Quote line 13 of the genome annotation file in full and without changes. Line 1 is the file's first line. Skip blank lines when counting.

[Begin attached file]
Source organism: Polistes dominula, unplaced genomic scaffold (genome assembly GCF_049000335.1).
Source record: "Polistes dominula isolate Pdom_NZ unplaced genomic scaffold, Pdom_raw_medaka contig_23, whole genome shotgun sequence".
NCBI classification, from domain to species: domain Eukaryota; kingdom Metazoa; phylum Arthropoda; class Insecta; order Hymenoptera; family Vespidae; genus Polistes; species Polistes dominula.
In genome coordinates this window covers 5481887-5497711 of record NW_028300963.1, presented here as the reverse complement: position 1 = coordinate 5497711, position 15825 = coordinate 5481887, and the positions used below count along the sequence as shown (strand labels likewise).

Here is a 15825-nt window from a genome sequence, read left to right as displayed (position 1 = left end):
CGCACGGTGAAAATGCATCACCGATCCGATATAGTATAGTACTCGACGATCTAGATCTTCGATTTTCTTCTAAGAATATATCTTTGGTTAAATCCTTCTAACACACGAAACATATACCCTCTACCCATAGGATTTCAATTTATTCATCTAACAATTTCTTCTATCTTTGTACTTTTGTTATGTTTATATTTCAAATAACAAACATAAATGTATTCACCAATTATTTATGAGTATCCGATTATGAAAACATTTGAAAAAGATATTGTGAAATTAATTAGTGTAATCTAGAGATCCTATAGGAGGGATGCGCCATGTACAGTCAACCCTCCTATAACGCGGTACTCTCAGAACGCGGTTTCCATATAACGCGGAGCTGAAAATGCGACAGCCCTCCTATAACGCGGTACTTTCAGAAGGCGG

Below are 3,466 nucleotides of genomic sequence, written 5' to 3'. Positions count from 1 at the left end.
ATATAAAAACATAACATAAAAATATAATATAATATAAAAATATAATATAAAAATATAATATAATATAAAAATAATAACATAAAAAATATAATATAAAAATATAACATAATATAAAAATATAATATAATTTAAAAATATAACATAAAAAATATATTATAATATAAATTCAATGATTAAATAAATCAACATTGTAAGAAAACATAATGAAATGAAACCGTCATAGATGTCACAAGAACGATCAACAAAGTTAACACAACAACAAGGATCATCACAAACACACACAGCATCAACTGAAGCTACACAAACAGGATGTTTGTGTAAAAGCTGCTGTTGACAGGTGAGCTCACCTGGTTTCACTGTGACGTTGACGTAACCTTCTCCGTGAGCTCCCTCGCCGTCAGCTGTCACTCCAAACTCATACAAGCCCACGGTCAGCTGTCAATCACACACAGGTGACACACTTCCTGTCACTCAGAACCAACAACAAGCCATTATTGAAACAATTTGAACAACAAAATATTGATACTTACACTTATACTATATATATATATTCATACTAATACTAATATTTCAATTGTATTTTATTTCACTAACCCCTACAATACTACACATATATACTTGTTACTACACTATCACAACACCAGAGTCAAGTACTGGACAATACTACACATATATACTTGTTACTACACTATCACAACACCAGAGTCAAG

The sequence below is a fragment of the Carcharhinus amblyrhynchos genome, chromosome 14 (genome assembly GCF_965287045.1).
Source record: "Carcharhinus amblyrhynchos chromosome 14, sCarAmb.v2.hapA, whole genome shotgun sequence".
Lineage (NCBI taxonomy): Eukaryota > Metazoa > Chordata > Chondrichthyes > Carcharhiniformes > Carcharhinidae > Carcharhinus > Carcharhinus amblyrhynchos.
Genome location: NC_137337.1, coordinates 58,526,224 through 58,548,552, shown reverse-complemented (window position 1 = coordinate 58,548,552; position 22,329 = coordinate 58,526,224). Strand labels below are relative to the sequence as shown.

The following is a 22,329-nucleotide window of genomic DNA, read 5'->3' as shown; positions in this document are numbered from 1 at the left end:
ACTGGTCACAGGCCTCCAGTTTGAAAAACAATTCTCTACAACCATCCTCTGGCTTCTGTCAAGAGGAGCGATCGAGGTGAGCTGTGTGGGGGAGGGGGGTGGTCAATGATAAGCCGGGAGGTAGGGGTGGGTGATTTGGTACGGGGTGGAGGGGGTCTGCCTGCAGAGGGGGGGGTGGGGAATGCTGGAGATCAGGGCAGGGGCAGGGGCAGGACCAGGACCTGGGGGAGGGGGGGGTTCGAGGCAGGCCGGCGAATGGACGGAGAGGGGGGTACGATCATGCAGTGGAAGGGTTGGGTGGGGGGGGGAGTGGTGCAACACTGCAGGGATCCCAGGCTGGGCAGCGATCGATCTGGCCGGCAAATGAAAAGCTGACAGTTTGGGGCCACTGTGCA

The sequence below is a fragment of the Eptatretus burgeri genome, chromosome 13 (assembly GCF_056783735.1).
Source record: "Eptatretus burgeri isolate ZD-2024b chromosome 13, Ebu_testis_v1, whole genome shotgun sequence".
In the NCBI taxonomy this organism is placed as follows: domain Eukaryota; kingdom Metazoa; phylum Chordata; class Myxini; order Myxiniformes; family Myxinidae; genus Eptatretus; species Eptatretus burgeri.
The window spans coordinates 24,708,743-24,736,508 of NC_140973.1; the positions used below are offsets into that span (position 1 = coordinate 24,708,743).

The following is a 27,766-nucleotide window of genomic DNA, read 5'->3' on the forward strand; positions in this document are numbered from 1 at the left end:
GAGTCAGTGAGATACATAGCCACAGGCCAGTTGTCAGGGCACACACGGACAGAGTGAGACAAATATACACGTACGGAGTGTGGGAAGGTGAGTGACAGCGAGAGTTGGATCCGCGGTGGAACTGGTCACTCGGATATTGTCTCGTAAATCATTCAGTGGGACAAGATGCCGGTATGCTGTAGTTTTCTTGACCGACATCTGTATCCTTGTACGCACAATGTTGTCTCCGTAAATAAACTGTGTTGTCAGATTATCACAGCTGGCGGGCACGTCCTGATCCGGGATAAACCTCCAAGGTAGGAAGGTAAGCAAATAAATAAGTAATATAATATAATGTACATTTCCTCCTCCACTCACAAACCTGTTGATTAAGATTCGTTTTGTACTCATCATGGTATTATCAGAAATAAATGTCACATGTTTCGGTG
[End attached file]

The following is a 22,329-nucleotide window of genomic DNA, read 5'->3' as shown; positions in this document are numbered from 1 at the left end: